Project CAT (Cougars and Teaching)
A Unique Collaborative Project Between Schools and Researchers
The NatureMapping Program is Coordinating Project CAT as a Partnership between
Washington Department of Fish and
Wildlife, The Cle Elum/Roslyn School District, Cle Elum and Roslyn Community Members, University of Washington, and Central Washington University.
Project CAT in designed to provide collaborative
research on cougars in rural and suburban settings to better understand
cougar-human interactions. K-12 students, teachers and local community members will
assist researchers in this extensive study of regional cougar populations.
Project CAT is an eight year study which will involve three regions/locales in Washington State.
The program's initial location is in the Cle Elum area. Here cougars and community mutually coexist in an area which provides
quality habitat and open spaces for both.
Eventually, one location will be selected in western Washington and another will be in the northeast corner of the state. The comprehensive
goal of the project is to better understand the dynamics of people/cougar interactions within different regions of the state.
The study will also try and understand the dynamics of secondary predators (fox, coyote, bobcat, black bear) and prey
populations (elk, deer, and small mammals), which interact with the cougars. This will be done by enlisting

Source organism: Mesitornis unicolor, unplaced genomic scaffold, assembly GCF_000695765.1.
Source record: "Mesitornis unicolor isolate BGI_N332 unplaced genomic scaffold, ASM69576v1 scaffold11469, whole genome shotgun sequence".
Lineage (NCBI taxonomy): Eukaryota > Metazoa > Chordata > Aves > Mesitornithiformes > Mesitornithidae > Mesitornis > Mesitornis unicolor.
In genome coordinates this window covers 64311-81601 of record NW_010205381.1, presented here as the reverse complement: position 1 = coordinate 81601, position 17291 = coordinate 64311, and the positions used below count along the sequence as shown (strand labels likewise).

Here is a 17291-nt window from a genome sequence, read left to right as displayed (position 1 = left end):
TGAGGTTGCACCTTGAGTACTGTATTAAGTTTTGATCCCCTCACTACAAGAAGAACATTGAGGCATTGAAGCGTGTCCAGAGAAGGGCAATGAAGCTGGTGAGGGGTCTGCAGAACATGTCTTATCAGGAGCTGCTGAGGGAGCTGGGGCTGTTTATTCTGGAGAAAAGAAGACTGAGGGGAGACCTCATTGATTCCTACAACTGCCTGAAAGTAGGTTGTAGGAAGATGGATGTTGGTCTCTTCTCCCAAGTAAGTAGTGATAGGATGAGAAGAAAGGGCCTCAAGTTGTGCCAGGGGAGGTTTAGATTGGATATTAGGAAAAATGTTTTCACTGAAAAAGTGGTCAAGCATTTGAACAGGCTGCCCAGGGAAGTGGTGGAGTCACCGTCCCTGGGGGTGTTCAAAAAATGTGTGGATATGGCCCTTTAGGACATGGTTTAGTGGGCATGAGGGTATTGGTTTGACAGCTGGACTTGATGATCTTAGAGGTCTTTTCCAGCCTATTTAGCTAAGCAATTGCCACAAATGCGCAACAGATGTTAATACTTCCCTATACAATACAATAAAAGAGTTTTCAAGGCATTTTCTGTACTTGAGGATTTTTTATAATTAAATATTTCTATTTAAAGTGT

the help of students.
They will be taught observation and tracking skills while at the same time learning the ecology of the area.
The result will provide a better understanding of these interactions for developing strategies
for managing human development.
The Education Component
This project is an avenue for traditional research methods to blend with the direction
of current education strategies. Margaret Tudor is the education
director for the WDFW and NatureMapping codirector. She is helping to integrate The
NatureMapping Program's curriculum for the Cle Elum School District as it addresses
the Washington State Standards for Learning.
Integrating real-life research into current curriculum provides positive opportunities and experience
for the student, teacher and
K-12 students will be involved in different components of the
project. Selected high school students will be involved in the actual radio collaring and tracking
for each of the study cougars. Younger students will report data on primary and secondary prey species
such as deer and rabbits. The students will record the animal tracks, what they eat and even identify, record, and collect scat for analysis by researchers.
CyberTracker is a new-age data collection tool which has been modified for The NatureMapping
Program for use in Project CAT. CyberTracker is essentially a data collection software that works from a
PDA platform (palmOne). CyberTracker works by icon-driven screens which ask for specific
information while as the same time queing the data collector for a variety of ecological information.
CyberTracker World and has provided the
tools to integrate the use of this data collection format for Project CAT.
Dan Hannafious, NatureMapping Program Assistant, is
coordinating the use of CyberTracker for use in this Washington State project.
The Research Component
WDFW Researcher, Gary Koehler, Central Washington
University faculty, Jim Depaepe, Cle Elum school faculty, Sue Gribble, and NatureMapping codirector, Karen Dvornich,
will have the opportunity to train teacher, student and community members how to collect
and analyze scientifically credible data.
Through The NatureMapping Program, researchers are learning the value of involving students and communities in data collection.